Are You Keeping Your Employees On Workers' Compensation From Returning To Work?

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Are You Keeping Your Employees On Workers' Compensation From Returning To Work?

Are You Keeping Your Employees On Workers' Compensation From Returning To Work?

10 December 2015
Insurance, Articles

If you are a business owner, when an employee gets injured on the job, you should have policies and practices in place that allows them to file a claim against your workers compensation insurance. Once they file their claim, the actions that you then take will often be a deciding component on how quickly your employee is able to return to work. What many business owners fail to realize is that sometimes it is their actions that keep employees out of work and on their workers' compensation roles for an extended period of time.

Failing To Stay In Contact With Your Employee

Depending on the size of your business, once a person goes out of work, it may be difficult to find time to maintain ongoing contact with the injured employee. The old cliche of out of sight, out of mind, is not necessarily true, but as the day to day operations of your business continue, it is easy to get caught up doing other things. 

Your operating procedures may place the responsibility on the employee to keep you up to date on their progress, medical appointments, or other relevant information. While this may be policy, it is also important that management from the company reaches out to the employee from time to time.

Once an employee is out of work, it is often easy for them to feel that they are replaceable. This is especially true if you have to hire someone else temporarily to perform their duties while they are out of work. You better believe their co-workers are going to call and tell them before the ink is dry on the contract.

Direct communication allows the employee to receive accurate information from those in charge. This helps to offset this feeling of being easily replaced and makes your employee feel more valued. If they feel that they are crucial to the operation of your company, or add a value that no one else can add, they are more likely to return to work sooner than those who are demotivated or feel that they can easily be replaced. 

Failing To Provide Temporary Alternative Work

It is a given that not every industry is able to provide temporary alternative job duties to employees who are injured and receiving workers' compensation. Even if they were able to, not every employee who is injured is capable of doing a light duty or temporary job. For those that are able, it is in your best interest as an employee to attempt to find, or create, temporary alternative work duties when possible.

Studies have shown that the sooner that your injured employee can be back to the job site, the quicker they will recover and return to regular duty. If an employee has been out of work for six months there is only a 50% chance that the employee will return, but after one year that percentage drops to 25%, and after two years it drops to 1%.

To create alternative or temporary job duties there are steps you will need to take:

You must first obtain your employee's work capacities. These are the job duties they are able to perform safely and within any restrictions that have been placed on them by their attending physician.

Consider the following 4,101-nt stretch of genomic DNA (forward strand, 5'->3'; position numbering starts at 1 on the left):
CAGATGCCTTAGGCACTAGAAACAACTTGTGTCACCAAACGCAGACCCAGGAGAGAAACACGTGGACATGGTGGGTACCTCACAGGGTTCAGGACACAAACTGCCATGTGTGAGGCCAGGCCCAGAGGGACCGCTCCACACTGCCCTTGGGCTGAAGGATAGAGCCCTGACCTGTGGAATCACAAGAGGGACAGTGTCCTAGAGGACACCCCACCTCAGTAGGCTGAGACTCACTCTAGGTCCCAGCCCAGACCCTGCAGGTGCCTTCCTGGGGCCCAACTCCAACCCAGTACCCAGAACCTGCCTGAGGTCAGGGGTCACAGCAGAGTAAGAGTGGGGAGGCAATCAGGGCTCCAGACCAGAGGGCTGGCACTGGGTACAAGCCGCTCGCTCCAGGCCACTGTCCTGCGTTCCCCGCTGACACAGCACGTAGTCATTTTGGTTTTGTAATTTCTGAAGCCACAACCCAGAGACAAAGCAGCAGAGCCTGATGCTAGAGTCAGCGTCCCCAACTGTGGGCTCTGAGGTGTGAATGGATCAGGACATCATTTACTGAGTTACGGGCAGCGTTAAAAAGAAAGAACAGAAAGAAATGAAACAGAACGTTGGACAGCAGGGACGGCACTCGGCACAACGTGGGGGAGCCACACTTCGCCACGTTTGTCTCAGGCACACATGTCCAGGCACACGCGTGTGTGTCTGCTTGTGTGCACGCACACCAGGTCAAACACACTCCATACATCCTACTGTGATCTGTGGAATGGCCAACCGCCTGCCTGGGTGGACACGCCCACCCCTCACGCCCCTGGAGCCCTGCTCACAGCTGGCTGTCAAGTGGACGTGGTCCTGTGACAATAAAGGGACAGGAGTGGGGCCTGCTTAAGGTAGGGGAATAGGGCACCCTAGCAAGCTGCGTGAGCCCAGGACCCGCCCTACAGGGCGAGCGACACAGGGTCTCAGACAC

If the treating physician is not a company physician, you may have to obtain a medical release from the employee in order to be able to communicate directly with their physician. Direct contact with the physician will often clear up any unclear or incomplete information that you may receive when attempting to go through the employee. 

Research, evaluate, and review possible accommodations with the employee upon their return. Consider thinking outside of your normal box. Be willing to make reasonable accommodations. Some of these may include:

  • Physically modifying their workstation
  • Offering alternative or part time work schedule
  • Providing additional software or new equipment to assist in their job performance
  • Ensuring the employee is able to get time off for medical appointments and procedures during the work day

Other modifications able to be made depending on your company and the type of job the employee performs. There may be some costs that are involved in making these modifications, but these costs will not be nearly as high as those you will incur if you leave your employee on your workers compensation insurance roles.

Don't create hurdles for keeping your employees out of work once they are injured. Many of them were valuable components of your company prior to being injured, and will continue to be valuable once they return. Do your part in getting them back to work. For more information on workers' compensation insurance, see a site like

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When you operate a business from your home, you enjoy the benefit of not having to commute to a busy office every single day. One thing that you may not have considered is whether your home business is covered under your current homeowners insurance policy. If you have expensive equipment, inventory and files stored in your home, you may need to add a rider to your insurance policy to ensure that you are covered. Find out more about how a home business can impact your homeowners insurance policy and whether or not you are protected as your policy stands today.